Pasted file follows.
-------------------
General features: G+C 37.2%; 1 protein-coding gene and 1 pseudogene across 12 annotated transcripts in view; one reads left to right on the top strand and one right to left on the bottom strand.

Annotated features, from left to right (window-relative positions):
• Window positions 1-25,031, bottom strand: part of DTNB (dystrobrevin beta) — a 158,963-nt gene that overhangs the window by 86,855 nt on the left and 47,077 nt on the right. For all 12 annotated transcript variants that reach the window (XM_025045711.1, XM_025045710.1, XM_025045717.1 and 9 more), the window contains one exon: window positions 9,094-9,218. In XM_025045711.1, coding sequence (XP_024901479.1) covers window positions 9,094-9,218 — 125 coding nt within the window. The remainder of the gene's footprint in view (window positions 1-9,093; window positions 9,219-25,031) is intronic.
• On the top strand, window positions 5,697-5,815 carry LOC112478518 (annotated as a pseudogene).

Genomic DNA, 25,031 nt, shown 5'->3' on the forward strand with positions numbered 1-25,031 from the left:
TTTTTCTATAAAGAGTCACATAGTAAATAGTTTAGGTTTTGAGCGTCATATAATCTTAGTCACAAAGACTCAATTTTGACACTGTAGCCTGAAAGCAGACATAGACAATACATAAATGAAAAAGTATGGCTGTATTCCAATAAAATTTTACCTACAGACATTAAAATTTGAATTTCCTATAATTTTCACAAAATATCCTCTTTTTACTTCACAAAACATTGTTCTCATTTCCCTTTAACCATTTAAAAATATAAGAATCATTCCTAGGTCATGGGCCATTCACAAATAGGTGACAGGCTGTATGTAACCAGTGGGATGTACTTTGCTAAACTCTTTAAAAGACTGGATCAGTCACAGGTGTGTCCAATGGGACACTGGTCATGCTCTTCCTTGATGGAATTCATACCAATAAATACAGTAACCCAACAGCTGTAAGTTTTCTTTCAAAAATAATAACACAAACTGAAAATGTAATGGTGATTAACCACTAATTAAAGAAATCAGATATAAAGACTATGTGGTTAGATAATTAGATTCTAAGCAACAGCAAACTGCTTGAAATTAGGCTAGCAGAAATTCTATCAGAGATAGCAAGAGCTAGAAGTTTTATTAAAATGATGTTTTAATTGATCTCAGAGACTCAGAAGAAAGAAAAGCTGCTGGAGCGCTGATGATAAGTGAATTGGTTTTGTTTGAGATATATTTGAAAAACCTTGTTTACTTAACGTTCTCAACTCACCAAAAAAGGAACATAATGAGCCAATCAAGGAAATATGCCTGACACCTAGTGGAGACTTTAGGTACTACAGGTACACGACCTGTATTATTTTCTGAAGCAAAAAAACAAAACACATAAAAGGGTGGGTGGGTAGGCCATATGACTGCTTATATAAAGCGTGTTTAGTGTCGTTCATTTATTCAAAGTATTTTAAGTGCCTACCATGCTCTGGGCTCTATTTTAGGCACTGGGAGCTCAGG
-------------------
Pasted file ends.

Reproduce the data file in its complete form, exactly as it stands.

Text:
General features: G+C 37.2%; 1 protein-coding gene and 1 pseudogene across 12 annotated transcripts in view; one reads left to right on the top strand and one right to left on the bottom strand.

Annotated features, from left to right (window-relative positions):
• Window positions 1-25,031, bottom strand: part of DTNB (dystrobrevin beta) — a 158,963-nt gene that overhangs the window by 86,855 nt on the left and 47,077 nt on the right. For all 12 annotated transcript variants that reach the window (XM_025045711.1, XM_025045710.1, XM_025045717.1 and 9 more), the window contains one exon: window positions 9,094-9,218. In XM_025045711.1, coding sequence (XP_024901479.1) covers window positions 9,094-9,218 — 125 coding nt within the window. The remainder of the gene's footprint in view (window positions 1-9,093; window positions 9,219-25,031) is intronic.
• On the top strand, window positions 5,697-5,815 carry LOC112478518 (annotated as a pseudogene).

Genomic DNA, 25,031 nt, shown 5'->3' on the forward strand with positions numbered 1-25,031 from the left:
TTTTTCTATAAAGAGTCACATAGTAAATAGTTTAGGTTTTGAGCGTCATATAATCTTAGTCACAAAGACTCAATTTTGACACTGTAGCCTGAAAGCAGACATAGACAATACATAAATGAAAAAGTATGGCTGTATTCCAATAAAATTTTACCTACAGACATTAAAATTTGAATTTCCTATAATTTTCACAAAATATCCTCTTTTTACTTCACAAAACATTGTTCTCATTTCCCTTTAACCATTTAAAAATATAAGAATCATTCCTAGGTCATGGGCCATTCACAAATAGGTGACAGGCTGTATGTAACCAGTGGGATGTACTTTGCTAAACTCTTTAAAAGACTGGATCAGTCACAGGTGTGTCCAATGGGACACTGGTCATGCTCTTCCTTGATGGAATTCATACCAATAAATACAGTAACCCAACAGCTGTAAGTTTTCTTTCAAAAATAATAACACAAACTGAAAATGTAATGGTGATTAACCACTAATTAAAGAAATCAGATATAAAGACTATGTGGTTAGATAATTAGATTCTAAGCAACAGCAAACTGCTTGAAATTAGGCTAGCAGAAATTCTATCAGAGATAGCAAGAGCTAGAAGTTTTATTAAAATGATGTTTTAATTGATCTCAGAGACTCAGAAGAAAGAAAAGCTGCTGGAGCGCTGATGATAAGTGAATTGGTTTTGTTTGAGATATATTTGAAAAACCTTGTTTACTTAACGTTCTCAACTCACCAAAAAAGGAACATAATGAGCCAATCAAGGAAATATGCCTGACACCTAGTGGAGACTTTAGGTACTACAGGTACACGACCTGTATTATTTTCTGAAGCAAAAAAACAAAACACATAAAAGGGTGGGTGGGTAGGCCATATGACTGCTTATATAAAGCGTGTTTAGTGTCGTTCATTTATTCAAAGTATTTTAAGTGCCTACCATGCTCTGGGCTCTATTTTAGGCACTGGGAGCTCAGG